“ From an Early Age I was very Fascinated By Uncertainty”
-Myron Scholes

Volatility—extremes of high and low, temporal scales between the geological and digital, varying thresholds of toxicity, safety, poverty—these are the differentials that in contemporary societies are the very mediums for financial speculation and ubiquitous computing. This talk will examine how concepts of resilience from ecology, ideas of urban management and design from cybernetics (the rise of “responsive” or “smart” ecologies),  and algorithmic investment strategies from finance merged to produce a contemporary mode of disaster speculation that I label “resilient hope” that are part of a  planetary scale gamble on the future of many forms of life. This assemblage is grounded on playing with differentials and thresholds—highs and lows of time, space, and toxicity—to turn life itself into a speculative experiment for ubiquitous computing that finds itself incarnated in our “smart” cities and infrastructures. 

My argument is that what differentiates this condition from earlier histories of capital, urbanism, or habitat is not the question of technology, but rather the particular form of spatial and temporal containment and speculation engendered by the historical merger of cybernetics and ecology.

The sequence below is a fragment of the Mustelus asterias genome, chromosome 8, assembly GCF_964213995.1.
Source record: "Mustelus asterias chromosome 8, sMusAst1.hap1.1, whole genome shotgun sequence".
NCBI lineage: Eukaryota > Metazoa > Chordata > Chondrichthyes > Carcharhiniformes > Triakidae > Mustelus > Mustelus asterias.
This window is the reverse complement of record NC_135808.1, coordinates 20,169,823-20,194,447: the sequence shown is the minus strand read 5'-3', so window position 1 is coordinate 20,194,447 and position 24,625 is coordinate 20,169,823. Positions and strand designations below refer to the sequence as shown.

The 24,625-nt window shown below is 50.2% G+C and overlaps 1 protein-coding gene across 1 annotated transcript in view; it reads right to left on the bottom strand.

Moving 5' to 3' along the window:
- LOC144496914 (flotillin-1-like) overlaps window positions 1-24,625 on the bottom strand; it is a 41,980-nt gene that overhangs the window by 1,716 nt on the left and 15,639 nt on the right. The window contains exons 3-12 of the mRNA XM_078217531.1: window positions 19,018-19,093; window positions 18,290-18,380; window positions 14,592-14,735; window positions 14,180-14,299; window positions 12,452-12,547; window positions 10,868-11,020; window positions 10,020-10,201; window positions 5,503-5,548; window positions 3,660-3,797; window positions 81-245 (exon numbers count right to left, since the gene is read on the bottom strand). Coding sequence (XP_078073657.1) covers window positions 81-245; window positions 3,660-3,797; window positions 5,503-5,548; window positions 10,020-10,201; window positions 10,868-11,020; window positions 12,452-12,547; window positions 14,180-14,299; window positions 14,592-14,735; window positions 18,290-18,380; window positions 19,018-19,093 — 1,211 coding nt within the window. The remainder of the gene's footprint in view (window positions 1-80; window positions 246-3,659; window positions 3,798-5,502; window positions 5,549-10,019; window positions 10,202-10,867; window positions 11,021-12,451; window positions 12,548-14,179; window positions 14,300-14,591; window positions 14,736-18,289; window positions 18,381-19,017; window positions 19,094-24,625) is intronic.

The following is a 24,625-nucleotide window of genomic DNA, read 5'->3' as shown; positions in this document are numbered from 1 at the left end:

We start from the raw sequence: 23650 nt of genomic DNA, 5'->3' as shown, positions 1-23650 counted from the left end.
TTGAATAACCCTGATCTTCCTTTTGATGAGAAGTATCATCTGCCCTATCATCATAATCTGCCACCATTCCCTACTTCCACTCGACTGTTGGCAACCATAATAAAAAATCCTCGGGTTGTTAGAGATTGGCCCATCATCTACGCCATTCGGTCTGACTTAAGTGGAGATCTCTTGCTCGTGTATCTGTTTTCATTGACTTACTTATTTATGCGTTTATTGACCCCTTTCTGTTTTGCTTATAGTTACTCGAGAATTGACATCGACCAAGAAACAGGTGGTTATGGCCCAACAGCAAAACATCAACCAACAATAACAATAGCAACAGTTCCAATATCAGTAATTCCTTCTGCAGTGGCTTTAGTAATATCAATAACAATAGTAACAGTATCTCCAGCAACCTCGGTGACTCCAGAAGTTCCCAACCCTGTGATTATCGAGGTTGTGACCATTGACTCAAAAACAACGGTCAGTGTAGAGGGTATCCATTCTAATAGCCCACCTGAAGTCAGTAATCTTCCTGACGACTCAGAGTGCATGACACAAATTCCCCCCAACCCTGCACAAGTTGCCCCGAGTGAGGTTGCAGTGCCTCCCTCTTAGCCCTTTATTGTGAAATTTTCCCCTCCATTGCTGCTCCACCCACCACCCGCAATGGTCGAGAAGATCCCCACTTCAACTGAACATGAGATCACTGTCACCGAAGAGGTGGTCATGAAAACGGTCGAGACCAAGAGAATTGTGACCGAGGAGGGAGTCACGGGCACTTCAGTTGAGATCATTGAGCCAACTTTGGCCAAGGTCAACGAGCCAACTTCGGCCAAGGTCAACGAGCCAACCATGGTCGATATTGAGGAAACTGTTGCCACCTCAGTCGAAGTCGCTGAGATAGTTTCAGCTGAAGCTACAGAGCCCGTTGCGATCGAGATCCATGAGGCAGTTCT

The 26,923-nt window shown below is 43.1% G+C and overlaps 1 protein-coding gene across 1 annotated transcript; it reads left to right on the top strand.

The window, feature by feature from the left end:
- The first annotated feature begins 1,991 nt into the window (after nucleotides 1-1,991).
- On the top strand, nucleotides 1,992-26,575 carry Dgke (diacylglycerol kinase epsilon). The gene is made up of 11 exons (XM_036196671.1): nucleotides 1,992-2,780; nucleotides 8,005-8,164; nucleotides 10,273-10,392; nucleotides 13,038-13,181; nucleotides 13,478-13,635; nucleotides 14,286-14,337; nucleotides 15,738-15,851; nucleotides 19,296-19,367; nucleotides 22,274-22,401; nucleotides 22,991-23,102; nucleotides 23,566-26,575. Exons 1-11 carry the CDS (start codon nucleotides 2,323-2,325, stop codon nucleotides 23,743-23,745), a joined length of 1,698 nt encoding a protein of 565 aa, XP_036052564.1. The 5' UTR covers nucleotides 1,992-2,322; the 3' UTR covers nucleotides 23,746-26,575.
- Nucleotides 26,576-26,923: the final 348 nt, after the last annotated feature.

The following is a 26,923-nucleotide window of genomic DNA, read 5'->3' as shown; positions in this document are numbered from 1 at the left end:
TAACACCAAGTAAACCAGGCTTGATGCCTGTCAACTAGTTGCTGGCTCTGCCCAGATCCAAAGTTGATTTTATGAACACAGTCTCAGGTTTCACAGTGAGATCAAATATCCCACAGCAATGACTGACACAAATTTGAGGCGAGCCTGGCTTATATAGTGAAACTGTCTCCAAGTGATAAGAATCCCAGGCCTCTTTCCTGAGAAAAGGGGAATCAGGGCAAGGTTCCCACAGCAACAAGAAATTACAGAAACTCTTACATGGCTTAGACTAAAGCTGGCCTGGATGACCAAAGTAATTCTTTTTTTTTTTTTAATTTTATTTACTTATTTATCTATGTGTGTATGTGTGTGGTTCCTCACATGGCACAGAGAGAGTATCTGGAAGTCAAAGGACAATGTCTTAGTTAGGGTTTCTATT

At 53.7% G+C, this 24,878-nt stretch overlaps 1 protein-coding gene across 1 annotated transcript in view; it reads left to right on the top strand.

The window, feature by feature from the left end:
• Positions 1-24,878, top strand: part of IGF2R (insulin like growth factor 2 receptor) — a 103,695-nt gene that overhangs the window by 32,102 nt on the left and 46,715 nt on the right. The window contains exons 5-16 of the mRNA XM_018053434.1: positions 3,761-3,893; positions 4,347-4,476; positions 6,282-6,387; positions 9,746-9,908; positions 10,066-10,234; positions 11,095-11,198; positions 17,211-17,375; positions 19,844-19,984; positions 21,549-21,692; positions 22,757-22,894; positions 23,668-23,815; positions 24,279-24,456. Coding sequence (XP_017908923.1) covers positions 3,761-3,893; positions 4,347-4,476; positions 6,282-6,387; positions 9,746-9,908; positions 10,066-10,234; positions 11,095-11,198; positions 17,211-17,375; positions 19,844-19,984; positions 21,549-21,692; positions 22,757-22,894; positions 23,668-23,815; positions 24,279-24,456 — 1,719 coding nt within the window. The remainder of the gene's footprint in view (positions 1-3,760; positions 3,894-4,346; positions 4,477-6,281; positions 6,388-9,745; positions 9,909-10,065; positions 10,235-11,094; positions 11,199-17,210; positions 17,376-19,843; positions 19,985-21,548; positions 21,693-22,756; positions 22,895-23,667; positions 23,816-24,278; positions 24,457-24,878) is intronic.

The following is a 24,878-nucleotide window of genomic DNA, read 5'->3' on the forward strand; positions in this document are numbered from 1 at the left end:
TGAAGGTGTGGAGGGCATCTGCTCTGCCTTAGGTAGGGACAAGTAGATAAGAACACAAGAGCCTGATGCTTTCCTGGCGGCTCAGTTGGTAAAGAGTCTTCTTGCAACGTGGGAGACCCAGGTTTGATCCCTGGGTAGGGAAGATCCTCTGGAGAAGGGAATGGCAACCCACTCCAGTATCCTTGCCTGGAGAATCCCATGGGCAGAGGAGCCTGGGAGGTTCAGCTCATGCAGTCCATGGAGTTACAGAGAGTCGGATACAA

Keynote lecture by Prof. Wolfgang Ernst
Date: Wednesday, June 5, 2019, 18:00
Location: HIB Open Space 2

Workshop with Prof. Wolfgang Ernst
Date: Thursday, June 6, 2019, 13:00 – 17:30
Location: HIL gta exhibitions

Workshop with Prof. Orit Halpern
Date: Friday, June 7, 2019, 13:00 – 17:30 
Location: HIB Open Space 3 / HIB D13.1

Keynote lecture by Prof. Orit Halpern
Date: Friday, June 7, 2019, 18:00 
Location: HIB Open Space 2

Detailed Schedule as PDF


Point-cloud Modelling for Design in Landscape Architecture
Philipp R.W. Urech

The topic of this research evolves on the discourse of digital design methods in the field of landscape architecture. Current methods draw from principles introduced in the 60s and fail to engage the spatial quality of the environment. The methods limit designers in their options to operate within the reality of a site. The laser-scanning technology allows to precisely replicate the environment and opens the opportunity to employ point-cloud modeling as a tool of design. The technology alone is not sufficient to explain its purpose in designing. To reform the role of the 3-dimensional model for landscape architecture, design methods of point-cloud modeling require an operative and speculative framing. The aim is to define point- cloud modeling as a new methodology for developing landscape design. The manipulation of physical site characteristics engages the design in a tripartite dialogue on the multi-scalar, multi-contextual and transtemporal qualities of the point-cloud model. This methodology is understood as an addition to current practice and aims to increase the repertoire of landscape design by engaging qualities that were hitherto neglected.